Medication is also used in conjunction with psychotherapy to help treat the symptoms associated with Borderline Personality Disorder (BPD). Medications such as a mood stabilizer, antipsychotic, antidepressant, etc., may help stabilize one’s mood, improve feelings of depression/anxiety, and decrease suicidal ideations. Medication paired with psychotherapy helps increase one’s ability to function in day-to-day life.
The level of treatment is essential to consider, especially as the same treatment does not work for everyone living with Borderline Personality Disorder (BPD). Some people need in-patient hospitalization care to ensure they are monitored by medical staff 24/7 and have access to a team of professionals at any time. Others may seek extended treatment in an outpatient setting, including but not limited to Partial Hospitalization Programs, Intensive Outpatients, etc. These levels of care will ensure one has the appropriate medical care, skills, group therapy, access to psychiatrists/ therapists to navigate their lives once they complete their program and strive for a more independent lifestyle. Find more information about the most appropriate level of care here:
How to help people living with BPD?
You can help someone living with Borderline Personality Disorder by being involved and understanding while implementing the suggestions below:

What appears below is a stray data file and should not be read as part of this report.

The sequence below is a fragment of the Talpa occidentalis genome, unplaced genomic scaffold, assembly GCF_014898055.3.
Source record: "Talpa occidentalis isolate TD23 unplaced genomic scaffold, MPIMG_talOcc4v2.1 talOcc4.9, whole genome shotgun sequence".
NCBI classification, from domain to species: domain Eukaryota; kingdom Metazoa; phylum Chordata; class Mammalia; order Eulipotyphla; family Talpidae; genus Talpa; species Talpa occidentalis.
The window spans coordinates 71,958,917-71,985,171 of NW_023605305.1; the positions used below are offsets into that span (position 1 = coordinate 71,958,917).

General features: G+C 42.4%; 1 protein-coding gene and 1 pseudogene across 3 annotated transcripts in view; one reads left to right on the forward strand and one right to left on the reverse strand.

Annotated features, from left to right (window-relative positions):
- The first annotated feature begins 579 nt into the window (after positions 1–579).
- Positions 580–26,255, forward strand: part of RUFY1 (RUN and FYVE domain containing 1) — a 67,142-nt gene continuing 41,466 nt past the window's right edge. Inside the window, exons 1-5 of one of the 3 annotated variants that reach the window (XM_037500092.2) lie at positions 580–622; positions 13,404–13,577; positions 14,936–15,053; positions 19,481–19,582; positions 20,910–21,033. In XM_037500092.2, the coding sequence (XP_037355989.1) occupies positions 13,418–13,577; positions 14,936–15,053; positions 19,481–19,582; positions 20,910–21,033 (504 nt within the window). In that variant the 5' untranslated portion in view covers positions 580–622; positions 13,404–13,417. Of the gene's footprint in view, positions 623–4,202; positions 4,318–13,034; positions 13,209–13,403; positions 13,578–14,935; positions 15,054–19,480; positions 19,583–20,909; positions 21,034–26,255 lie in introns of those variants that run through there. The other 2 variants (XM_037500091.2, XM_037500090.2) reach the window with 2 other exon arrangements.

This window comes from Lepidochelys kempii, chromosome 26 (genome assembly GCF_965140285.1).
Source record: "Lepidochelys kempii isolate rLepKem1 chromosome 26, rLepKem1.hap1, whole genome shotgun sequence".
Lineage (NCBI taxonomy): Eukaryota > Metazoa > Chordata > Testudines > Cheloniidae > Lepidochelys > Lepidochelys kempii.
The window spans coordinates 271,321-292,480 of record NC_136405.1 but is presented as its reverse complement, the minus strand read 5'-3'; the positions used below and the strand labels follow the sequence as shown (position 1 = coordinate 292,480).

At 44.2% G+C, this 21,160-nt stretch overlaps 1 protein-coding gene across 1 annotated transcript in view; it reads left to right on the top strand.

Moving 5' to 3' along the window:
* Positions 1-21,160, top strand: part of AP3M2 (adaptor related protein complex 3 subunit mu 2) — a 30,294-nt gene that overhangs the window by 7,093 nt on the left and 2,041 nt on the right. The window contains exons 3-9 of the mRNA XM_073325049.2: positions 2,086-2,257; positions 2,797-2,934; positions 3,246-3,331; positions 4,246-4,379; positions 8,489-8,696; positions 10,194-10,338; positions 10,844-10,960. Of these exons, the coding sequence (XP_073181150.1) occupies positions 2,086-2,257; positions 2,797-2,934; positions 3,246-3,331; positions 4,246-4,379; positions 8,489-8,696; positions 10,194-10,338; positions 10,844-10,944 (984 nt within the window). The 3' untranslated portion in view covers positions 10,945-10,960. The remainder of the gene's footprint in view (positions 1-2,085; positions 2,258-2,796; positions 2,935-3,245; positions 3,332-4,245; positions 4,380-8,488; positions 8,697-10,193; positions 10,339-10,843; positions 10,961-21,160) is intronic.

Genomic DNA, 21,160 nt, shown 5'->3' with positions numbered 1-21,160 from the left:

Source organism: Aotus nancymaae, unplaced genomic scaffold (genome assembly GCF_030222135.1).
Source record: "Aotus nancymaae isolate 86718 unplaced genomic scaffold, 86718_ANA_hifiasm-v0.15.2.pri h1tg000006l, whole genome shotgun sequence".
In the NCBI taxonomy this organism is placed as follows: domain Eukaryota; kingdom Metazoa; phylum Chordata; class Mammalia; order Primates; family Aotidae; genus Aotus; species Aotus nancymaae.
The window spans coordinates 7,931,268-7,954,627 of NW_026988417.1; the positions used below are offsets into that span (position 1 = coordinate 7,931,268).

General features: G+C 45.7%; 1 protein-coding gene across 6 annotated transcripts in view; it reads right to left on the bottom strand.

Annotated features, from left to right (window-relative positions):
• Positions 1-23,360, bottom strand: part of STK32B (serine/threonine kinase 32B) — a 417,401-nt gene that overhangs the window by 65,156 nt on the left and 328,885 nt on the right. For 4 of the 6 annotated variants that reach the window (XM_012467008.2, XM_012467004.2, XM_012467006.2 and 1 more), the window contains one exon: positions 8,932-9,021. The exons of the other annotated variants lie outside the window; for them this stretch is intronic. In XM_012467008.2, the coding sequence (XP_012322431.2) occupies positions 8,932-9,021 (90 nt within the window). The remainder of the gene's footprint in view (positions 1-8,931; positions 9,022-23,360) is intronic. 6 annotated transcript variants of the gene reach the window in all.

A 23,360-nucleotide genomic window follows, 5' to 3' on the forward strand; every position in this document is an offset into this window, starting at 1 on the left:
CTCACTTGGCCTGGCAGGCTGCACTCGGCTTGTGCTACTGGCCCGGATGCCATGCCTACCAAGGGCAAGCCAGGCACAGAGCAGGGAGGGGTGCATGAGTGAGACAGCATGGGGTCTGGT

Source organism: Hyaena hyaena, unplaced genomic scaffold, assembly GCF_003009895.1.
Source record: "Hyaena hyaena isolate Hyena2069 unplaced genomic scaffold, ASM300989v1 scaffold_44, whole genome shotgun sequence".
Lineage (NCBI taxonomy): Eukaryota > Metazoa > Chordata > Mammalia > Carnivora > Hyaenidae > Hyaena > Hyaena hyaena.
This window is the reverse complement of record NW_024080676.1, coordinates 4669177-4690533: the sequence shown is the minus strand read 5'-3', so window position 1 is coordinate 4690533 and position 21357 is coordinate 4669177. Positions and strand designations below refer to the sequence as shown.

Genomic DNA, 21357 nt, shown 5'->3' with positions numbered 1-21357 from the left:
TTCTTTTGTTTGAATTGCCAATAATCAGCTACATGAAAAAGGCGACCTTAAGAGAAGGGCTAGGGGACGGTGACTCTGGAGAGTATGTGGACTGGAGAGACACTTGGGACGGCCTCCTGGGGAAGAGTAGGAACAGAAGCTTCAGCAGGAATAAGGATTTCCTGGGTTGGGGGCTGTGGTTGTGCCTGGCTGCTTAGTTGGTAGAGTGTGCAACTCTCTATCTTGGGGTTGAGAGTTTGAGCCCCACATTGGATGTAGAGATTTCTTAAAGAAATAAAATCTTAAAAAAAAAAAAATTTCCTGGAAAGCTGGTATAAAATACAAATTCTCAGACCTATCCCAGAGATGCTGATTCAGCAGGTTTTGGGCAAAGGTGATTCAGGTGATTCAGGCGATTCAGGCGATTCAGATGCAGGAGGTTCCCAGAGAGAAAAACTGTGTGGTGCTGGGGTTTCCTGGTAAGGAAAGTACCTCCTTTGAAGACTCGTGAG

1. Be patient, kind, and empathetic
Here is a friendly reminder to be patient with others. It’s easy to react quickly and with heightened emotion in the heat of the moment, especially when provoked. Take a moment, a breath, and reflect. Be empathetic towards those with BDP and understand what they may be going through and how they feel. Show kindness at this moment the best way you can.
2. Educate yourself
Through this blog, you have already started the process of education! Continue to read articles, watch videos, understand research, learn from their life experiences. Educating yourself is one of the most remarkable ways to invest in fully understanding and respecting this disorder. With time, you can be more empathetic and understand the symptoms and warning signs associated with BPD.
3. Communicate efficiently
One of the first steps of communicating well is being an active listener. Listen to understand, to be engaged, not necessarily to respond. Verbal and non-verbal cues are a large part of understanding how someone else may be feeling. Be aware of your tone and use words that describe the emotions you’re feeling to express yourself appropriately. Communicating will significantly benefit your relationship with someone living with BPD.